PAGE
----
Habitat fragmentation threat to biodiversity, research shows

Habitat fragmentation threat to biodiversity, research shows

Photo Credits: MARIO RODRIGUEZ / AGGIE

Low human impact areas too isolated, may be detrimental to environment

Half the Earth must be set aside for nature in order to prevent a mass extinction and preserve biodiversity, according to biologist and pulitzer winner Edward O. Wilson. With about 200 species going extinct every day, many argue that a serious conversation about the conservation of biodiversity is dramatically in need. There is still the opportunity to protect such vast areas of the planet, according to a recent study by the National Geographic Society and co-authored by UC Davis conservationist researcher Jason Riggio. 

The study — which was released in early October as a global inventory — revealed that 56% of the planet, not including permanent ice and snow, is in low impact areas (LIA) distributed non-randomly across all continents and biomes. The areas were revealed to be severely fragmented, in the sense that there is little contact between multiple LIAs, reducing the opportunities for species in these areas to intermingle. While the discovery of vast amounts of relatively untouched wilderness provides hope to those who focus on conservation, it is this isolation of these LIA fragments that appears to be the real threat to biodiversity. 

This study also proclaims that there is still an opportunity to protect the areas of the earth will little to no human impact for the benefit of humans and the overall environment. Lead author of the study Andrew Jacobson, a geographic information systems professor at Catawba College in North Carolina, considers these results “conservative” though. 

“There are likely more patches that are smaller and with more edge […] than what we show,” Jacobson said. “Because we were doing a global analysis, we couldn’t afford to have a miniscule grain [plot of land] size, and so inevitably we are missing some of these fragmentation patches at a really fine-grained scale.”

The areas identified were not evenly distributed across biomes, however. Tropical dry forests and temperate grasslands were discovered to be extensively converted, with high levels of human impact. Ninety percent of tundra and boreal forests, on the flip side, were LIAs, making them the least converted. It is essential to acknowledge this disparity, according to Riggio. 

“There is this story that half the planet is low human impact,” Riggio said. “But most of what remains, almost three-fourths, is in high, cold and dry places.” 

Riggio thinks it is important to highlight that “[a]reas with the most biodiversity and the most threatened species do not have half their land” when the discussion on efforts toward conservation take place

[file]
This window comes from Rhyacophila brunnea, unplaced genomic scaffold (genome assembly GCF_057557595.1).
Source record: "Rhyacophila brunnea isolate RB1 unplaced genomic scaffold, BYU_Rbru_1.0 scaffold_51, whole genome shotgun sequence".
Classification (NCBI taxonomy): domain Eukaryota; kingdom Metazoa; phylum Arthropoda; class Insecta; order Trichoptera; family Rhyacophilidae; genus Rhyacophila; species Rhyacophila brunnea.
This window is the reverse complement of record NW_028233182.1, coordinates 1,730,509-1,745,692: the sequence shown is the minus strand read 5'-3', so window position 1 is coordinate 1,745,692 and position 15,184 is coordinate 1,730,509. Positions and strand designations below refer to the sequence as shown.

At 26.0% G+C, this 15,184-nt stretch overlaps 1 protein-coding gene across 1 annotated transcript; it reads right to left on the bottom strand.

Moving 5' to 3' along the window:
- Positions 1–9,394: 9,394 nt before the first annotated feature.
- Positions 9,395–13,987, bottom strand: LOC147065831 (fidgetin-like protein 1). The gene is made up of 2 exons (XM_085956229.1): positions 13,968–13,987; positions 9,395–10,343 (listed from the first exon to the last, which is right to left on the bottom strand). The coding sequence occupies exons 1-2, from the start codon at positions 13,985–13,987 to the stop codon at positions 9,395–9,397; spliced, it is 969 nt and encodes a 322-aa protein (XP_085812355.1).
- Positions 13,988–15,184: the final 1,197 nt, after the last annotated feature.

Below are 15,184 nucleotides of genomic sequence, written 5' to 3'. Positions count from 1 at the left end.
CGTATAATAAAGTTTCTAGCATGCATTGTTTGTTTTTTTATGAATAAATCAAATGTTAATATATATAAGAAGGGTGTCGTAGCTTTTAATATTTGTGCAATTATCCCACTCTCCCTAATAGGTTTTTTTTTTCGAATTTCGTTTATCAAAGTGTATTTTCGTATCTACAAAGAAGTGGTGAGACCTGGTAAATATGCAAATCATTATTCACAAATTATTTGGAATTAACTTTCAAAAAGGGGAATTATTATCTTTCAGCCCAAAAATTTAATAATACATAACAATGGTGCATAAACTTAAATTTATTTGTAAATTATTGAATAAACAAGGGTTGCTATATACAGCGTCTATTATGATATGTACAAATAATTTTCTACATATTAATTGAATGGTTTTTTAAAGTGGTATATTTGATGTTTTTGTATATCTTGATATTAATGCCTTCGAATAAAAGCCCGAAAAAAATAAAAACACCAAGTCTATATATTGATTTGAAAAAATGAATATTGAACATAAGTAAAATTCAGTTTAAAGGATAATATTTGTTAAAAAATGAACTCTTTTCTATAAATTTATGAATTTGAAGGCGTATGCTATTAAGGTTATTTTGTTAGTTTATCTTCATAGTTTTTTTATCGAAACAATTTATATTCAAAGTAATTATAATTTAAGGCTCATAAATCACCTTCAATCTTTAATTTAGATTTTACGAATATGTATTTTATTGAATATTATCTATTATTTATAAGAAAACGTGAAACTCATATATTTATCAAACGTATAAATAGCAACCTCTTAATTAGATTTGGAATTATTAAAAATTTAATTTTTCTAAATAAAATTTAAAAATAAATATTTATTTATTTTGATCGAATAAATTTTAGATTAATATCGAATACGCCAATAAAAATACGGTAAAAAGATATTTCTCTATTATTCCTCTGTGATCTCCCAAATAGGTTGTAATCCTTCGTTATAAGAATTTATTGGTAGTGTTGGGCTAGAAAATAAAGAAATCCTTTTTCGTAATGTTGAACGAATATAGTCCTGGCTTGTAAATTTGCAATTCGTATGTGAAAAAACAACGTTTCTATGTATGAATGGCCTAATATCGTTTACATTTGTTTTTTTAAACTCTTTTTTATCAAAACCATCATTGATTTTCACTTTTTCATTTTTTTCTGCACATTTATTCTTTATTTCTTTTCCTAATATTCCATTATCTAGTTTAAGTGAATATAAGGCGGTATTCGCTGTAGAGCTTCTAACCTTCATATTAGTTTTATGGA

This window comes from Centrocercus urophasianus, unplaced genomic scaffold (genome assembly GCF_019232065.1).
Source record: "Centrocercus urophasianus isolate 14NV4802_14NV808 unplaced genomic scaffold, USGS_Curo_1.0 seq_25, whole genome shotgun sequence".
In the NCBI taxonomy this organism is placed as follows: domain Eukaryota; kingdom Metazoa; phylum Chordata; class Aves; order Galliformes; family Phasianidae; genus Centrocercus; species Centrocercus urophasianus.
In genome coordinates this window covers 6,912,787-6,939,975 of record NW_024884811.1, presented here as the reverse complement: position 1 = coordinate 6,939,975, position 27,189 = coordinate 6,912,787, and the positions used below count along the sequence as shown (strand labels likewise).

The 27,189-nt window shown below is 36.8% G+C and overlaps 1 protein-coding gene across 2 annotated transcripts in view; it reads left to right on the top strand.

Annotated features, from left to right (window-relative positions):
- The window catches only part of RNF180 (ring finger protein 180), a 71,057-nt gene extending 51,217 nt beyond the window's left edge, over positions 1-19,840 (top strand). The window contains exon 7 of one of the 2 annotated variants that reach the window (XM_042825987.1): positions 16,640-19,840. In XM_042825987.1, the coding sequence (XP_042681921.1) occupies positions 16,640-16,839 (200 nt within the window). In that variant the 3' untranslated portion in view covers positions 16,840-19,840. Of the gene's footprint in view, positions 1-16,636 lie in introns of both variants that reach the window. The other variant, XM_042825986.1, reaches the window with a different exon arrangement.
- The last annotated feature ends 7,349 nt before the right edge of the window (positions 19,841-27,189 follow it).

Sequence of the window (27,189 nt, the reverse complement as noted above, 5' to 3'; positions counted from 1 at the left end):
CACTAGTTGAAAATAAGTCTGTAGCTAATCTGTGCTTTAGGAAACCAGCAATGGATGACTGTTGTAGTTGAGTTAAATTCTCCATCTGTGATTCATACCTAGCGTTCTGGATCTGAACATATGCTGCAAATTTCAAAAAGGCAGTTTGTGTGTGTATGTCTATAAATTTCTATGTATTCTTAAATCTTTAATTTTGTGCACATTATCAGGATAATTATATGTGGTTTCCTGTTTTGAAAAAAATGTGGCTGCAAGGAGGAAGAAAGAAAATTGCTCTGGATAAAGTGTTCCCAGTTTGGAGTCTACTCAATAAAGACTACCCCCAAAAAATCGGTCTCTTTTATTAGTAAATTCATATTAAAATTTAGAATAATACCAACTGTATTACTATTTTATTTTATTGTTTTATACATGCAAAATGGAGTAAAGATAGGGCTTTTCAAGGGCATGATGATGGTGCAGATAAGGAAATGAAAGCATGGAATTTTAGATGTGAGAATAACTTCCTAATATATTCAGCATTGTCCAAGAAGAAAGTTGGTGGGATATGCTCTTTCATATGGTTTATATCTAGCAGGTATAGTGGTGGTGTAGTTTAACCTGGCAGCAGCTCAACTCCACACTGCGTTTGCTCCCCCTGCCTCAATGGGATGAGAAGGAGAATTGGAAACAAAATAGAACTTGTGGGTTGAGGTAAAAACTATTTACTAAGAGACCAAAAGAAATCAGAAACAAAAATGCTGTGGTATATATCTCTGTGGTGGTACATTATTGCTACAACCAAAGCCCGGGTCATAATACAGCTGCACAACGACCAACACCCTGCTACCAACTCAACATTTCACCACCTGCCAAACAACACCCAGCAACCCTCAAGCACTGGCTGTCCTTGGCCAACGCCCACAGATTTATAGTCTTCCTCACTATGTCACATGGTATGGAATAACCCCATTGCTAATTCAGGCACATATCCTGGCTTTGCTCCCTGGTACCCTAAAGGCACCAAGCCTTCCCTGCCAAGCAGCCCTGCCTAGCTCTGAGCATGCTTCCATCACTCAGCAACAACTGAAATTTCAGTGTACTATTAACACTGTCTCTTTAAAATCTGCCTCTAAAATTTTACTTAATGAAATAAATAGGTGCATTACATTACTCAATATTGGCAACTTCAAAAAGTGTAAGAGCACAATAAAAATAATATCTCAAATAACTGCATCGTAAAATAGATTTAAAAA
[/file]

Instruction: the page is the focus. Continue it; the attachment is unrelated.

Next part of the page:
“The distribution of these places is biased towards inhospitable land,” Riggio said.

LIAs, in this context, do not mean areas completely devoid of human presence. Indigenous lands and lands with few people and livestock were designated as LIAs for this study.

“By our process, we did not necessarily exclude areas that had people. We did not set any type of base, any type of threshold, say, if we know there is one person in this landscape then it’s no longer a low impact area,” Jacobson said. “As long as the lands weren’t converted to some urban area — or there weren’t extensive croplands […]  — and have relatively low densities of people, it was still a low impact area, so a lot of these indigenous lands were probably captured within those low impact areas.”

National Geographic became interested in this subject in an attempt to find what was initially referred to as “the last wildplaces,” according to Riggio. What it evolved into was this study of how much land remains in a natural state to help set a target for the Convention of Biological Diversity (CBD) 2020. 

The CBD is a United Nations sanctioned international legally-binding treaty. 

“It is an internationally agreed plan to save biodiversity for future generation using specific targets as to the extent of terrestrial and marine areas to be protected,” said Tim Caro, a conservation biologist and behavior and evolutionary ecologist, via email.

Currently, only 15% of the Earth’s land is protected, although the push to dramatically raise protected area targets to 50% exists. 

“Our goal was accessing what percentage of the planet had a low human impact within the context of the Convention of Biological Diversity 2020 to set an ambitious target for land conservation,” Riggio said.

The intentions of the study were to see what remains and how those ambitious conservation targets could be achieved. 

This issue is not as distant or removed as it may seem. The Berryessa Snow Mountain National Monument, for instance, is an example of a LIA. Caro said the study is “an academic wake-up call to the devastating impact of humans on natural places.” 

Habitat fragmentation and its effects had received little attention prior to this study, and it shows that while much damage has been done, there is still a chance for preservation. Already, governments globally are taking steps to ease the burden of fragmentation on wild populations. 

Building wildlife corridors, which Riggio and Caro have studied, and linking habitat patches are steps toward maintaining the genetic variability of threatened species and alleviating the threats fragmentation creates. California’s own wildlife overpass is a testament to the genuine effort being put into solving habitat fragmentation. 

Written by: Husn Kharabanda — science@theaggie.org